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Wordblog revived

incorporating New Life

Editorial spending v bottom line

Good editorial costs money. Good editorial sells newspapers. Those two short sentences pretty well sum up journalists’ thoughts on the business of newspapers. From the top floor the view is rather different as directors look over their shoulders at the shareholders: spending on news is something that can be squeezed to improve the bottom line.

Christine Odone, who writes the On the Press column in Media Guardian today, has two items in which she is urging profitable newspaper groups to spend more on editorial.

The first under the heading “The Mirror splashes towards salvation” suggests Trinity Mirror can afford to invest more to prevent further price hikes and boost the Monday-to-Friday operation. She quotes a claimed 17% margin at the Mirror to support her call.

The second item is built around a speculative suggestion that Johnston Press is trying to lure Andrew Marr back from London to head the Scotsman which it recently bought from the Barclay brothers.

She does not really expect the job to be taken by Marr, but concludes: “It’s up to the winner to make the Scotsman more than and Edinburgh Chroinvestment.” Translated: whoever gets the job will need to be given more money to spend money on editorial.”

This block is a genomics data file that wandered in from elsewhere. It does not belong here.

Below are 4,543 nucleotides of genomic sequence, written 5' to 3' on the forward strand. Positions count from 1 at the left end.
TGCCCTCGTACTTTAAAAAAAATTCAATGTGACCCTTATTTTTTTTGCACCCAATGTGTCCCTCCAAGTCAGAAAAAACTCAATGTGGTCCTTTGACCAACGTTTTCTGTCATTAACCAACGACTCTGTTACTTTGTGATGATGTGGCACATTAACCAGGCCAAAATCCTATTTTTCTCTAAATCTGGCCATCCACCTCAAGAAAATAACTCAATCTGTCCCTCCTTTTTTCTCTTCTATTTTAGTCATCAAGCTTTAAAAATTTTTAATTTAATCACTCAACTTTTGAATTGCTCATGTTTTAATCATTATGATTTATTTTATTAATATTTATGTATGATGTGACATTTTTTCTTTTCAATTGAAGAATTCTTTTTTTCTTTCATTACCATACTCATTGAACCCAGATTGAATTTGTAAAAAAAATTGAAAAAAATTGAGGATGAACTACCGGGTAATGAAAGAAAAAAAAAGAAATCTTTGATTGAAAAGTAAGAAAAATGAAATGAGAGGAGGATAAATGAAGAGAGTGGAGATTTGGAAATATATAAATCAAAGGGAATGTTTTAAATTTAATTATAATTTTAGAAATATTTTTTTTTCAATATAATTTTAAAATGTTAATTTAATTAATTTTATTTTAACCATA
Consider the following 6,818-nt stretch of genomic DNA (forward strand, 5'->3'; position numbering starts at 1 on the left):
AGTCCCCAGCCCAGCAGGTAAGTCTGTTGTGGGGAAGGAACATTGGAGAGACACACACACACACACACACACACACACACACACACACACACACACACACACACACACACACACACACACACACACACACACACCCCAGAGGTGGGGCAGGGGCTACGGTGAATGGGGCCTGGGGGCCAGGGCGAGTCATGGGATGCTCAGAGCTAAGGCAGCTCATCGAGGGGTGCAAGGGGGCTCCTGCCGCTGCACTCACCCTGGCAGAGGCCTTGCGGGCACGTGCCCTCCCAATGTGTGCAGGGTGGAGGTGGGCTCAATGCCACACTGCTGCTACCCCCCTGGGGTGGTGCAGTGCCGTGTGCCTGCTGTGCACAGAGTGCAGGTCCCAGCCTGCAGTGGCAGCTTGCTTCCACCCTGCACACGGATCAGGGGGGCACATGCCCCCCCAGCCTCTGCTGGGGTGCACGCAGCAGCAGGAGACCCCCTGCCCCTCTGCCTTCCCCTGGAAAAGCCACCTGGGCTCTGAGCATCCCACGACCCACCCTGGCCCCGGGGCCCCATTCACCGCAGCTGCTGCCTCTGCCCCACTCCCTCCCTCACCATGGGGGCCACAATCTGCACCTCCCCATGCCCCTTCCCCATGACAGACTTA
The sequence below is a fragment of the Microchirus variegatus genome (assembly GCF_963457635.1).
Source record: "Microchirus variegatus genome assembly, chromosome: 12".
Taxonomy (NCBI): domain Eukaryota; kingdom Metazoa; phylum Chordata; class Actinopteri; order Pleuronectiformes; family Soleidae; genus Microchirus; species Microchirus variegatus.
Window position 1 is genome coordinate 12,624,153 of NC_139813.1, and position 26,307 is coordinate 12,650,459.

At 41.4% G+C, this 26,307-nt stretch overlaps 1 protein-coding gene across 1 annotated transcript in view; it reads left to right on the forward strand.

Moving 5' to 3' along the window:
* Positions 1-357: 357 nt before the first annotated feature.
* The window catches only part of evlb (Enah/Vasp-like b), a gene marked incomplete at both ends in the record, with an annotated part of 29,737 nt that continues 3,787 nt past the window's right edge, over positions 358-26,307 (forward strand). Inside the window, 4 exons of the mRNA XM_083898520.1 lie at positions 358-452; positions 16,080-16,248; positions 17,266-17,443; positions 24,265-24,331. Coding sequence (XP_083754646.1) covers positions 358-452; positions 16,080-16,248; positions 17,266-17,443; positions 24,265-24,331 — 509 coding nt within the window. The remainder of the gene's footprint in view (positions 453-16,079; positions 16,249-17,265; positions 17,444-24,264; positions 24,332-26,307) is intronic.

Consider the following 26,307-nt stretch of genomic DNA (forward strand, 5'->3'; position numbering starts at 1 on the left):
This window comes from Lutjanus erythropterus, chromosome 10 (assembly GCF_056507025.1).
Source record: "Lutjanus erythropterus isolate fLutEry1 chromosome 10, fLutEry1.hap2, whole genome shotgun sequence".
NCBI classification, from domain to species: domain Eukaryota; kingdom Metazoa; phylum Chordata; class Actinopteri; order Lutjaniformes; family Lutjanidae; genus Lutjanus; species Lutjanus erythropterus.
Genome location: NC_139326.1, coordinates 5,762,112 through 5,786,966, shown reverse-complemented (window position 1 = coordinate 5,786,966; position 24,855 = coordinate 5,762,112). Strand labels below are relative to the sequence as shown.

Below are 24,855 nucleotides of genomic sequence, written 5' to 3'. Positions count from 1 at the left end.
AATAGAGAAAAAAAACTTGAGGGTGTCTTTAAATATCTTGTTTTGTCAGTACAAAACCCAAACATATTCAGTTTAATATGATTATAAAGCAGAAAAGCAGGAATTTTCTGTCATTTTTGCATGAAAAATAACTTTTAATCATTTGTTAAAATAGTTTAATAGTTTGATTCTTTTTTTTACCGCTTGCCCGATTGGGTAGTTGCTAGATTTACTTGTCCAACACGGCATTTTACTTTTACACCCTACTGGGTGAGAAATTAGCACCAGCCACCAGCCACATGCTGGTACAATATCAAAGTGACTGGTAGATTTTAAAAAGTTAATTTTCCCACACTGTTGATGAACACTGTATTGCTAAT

Johnston Press is loved by investors for its profit margins which have reached 34.7%, although an announcement of poor advertising revenue from the stable of daily and weekly titles has not helped the share price. Among journalists it has a reputation for poor wages.

A telling quote comes from an anonymous potential Scotsman editor Johnston interviewed for the job. “These are people who look at the bottom line rather than worry about restoring a great liberal editorial voice to the national debate,” says the putative candidate.

Now, I wonder who that could be.

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